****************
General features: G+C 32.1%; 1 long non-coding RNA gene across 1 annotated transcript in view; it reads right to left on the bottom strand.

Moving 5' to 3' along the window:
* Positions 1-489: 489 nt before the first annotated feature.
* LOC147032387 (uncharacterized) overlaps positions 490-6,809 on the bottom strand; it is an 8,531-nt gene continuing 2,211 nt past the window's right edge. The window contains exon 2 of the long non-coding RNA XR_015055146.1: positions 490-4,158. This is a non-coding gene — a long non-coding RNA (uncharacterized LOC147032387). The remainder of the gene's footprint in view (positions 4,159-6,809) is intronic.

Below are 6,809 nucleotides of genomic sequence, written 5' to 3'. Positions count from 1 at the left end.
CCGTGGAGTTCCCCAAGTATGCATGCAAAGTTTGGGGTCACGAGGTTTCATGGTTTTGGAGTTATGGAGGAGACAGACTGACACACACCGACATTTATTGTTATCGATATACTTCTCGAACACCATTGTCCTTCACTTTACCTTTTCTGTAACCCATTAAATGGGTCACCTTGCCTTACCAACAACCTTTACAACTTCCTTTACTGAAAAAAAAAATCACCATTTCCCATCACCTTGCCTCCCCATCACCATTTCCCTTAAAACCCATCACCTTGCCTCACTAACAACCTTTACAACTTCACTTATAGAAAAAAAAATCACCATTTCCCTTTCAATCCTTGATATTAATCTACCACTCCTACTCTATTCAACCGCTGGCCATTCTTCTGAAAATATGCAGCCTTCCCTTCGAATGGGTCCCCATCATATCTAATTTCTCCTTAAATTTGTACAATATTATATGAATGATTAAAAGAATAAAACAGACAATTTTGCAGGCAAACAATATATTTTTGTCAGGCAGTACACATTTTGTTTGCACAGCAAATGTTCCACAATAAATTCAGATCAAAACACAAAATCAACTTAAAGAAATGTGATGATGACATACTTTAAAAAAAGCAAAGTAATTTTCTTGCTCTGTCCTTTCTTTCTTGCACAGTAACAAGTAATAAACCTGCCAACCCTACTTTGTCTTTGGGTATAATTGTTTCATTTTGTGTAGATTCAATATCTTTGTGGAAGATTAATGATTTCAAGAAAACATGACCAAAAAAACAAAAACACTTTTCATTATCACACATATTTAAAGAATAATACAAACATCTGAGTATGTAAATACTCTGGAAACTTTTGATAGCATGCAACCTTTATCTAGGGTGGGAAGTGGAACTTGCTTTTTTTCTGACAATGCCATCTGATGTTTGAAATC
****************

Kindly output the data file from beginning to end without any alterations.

General features: G+C 32.1%; 1 long non-coding RNA gene across 1 annotated transcript in view; it reads right to left on the bottom strand.

Moving 5' to 3' along the window:
* Positions 1-489: 489 nt before the first annotated feature.
* LOC147032387 (uncharacterized) overlaps positions 490-6,809 on the bottom strand; it is an 8,531-nt gene continuing 2,211 nt past the window's right edge. The window contains exon 2 of the long non-coding RNA XR_015055146.1: positions 490-4,158. This is a non-coding gene — a long non-coding RNA (uncharacterized LOC147032387). The remainder of the gene's footprint in view (positions 4,159-6,809) is intronic.

Below are 6,809 nucleotides of genomic sequence, written 5' to 3'. Positions count from 1 at the left end.
CCGTGGAGTTCCCCAAGTATGCATGCAAAGTTTGGGGTCACGAGGTTTCATGGTTTTGGAGTTATGGAGGAGACAGACTGACACACACCGACATTTATTGTTATCGATATACTTCTCGAACACCATTGTCCTTCACTTTACCTTTTCTGTAACCCATTAAATGGGTCACCTTGCCTTACCAACAACCTTTACAACTTCCTTTACTGAAAAAAAAAATCACCATTTCCCATCACCTTGCCTCCCCATCACCATTTCCCTTAAAACCCATCACCTTGCCTCACTAACAACCTTTACAACTTCACTTATAGAAAAAAAAATCACCATTTCCCTTTCAATCCTTGATATTAATCTACCACTCCTACTCTATTCAACCGCTGGCCATTCTTCTGAAAATATGCAGCCTTCCCTTCGAATGGGTCCCCATCATATCTAATTTCTCCTTAAATTTGTACAATATTATATGAATGATTAAAAGAATAAAACAGACAATTTTGCAGGCAAACAATATATTTTTGTCAGGCAGTACACATTTTGTTTGCACAGCAAATGTTCCACAATAAATTCAGATCAAAACACAAAATCAACTTAAAGAAATGTGATGATGACATACTTTAAAAAAAGCAAAGTAATTTTCTTGCTCTGTCCTTTCTTTCTTGCACAGTAACAAGTAATAAACCTGCCAACCCTACTTTGTCTTTGGGTATAATTGTTTCATTTTGTGTAGATTCAATATCTTTGTGGAAGATTAATGATTTCAAGAAAACATGACCAAAAAAACAAAAACACTTTTCATTATCACACATATTTAAAGAATAATACAAACATCTGAGTATGTAAATACTCTGGAAACTTTTGATAGCATGCAACCTTTATCTAGGGTGGGAAGTGGAACTTGCTTTTTTTCTGACAATGCCATCTGATGTTTGAAATC